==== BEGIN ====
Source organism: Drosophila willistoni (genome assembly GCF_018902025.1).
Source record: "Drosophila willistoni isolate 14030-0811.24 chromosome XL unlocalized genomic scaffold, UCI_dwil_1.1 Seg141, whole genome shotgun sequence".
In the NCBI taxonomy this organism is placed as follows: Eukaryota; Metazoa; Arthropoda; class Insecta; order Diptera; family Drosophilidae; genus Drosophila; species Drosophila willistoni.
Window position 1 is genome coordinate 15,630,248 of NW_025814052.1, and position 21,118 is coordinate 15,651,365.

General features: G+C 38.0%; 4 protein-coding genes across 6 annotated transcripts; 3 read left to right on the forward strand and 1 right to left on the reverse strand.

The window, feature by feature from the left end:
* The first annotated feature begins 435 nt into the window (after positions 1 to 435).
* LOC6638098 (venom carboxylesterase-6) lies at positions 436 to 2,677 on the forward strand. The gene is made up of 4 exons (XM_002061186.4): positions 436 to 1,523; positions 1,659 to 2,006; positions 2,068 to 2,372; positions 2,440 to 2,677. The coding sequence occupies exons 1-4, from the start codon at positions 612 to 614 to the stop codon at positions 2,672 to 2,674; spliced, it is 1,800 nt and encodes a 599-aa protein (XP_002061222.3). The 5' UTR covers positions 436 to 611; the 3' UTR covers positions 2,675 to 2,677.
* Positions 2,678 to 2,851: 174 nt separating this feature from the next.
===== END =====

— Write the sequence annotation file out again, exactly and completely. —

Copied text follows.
Source organism: Drosophila willistoni (genome assembly GCF_018902025.1).
Source record: "Drosophila willistoni isolate 14030-0811.24 chromosome XL unlocalized genomic scaffold, UCI_dwil_1.1 Seg141, whole genome shotgun sequence".
In the NCBI taxonomy this organism is placed as follows: Eukaryota; Metazoa; Arthropoda; class Insecta; order Diptera; family Drosophilidae; genus Drosophila; species Drosophila willistoni.
Window position 1 is genome coordinate 15,630,248 of NW_025814052.1, and position 21,118 is coordinate 15,651,365.

General features: G+C 38.0%; 4 protein-coding genes across 6 annotated transcripts; 3 read left to right on the forward strand and 1 right to left on the reverse strand.

The window, feature by feature from the left end:
* The first annotated feature begins 435 nt into the window (after positions 1 to 435).
* LOC6638098 (venom carboxylesterase-6) lies at positions 436 to 2,677 on the forward strand. The gene is made up of 4 exons (XM_002061186.4): positions 436 to 1,523; positions 1,659 to 2,006; positions 2,068 to 2,372; positions 2,440 to 2,677. The coding sequence occupies exons 1-4, from the start codon at positions 612 to 614 to the stop codon at positions 2,672 to 2,674; spliced, it is 1,800 nt and encodes a 599-aa protein (XP_002061222.3). The 5' UTR covers positions 436 to 611; the 3' UTR covers positions 2,675 to 2,677.
* Positions 2,678 to 2,851: 174 nt separating this feature from the next.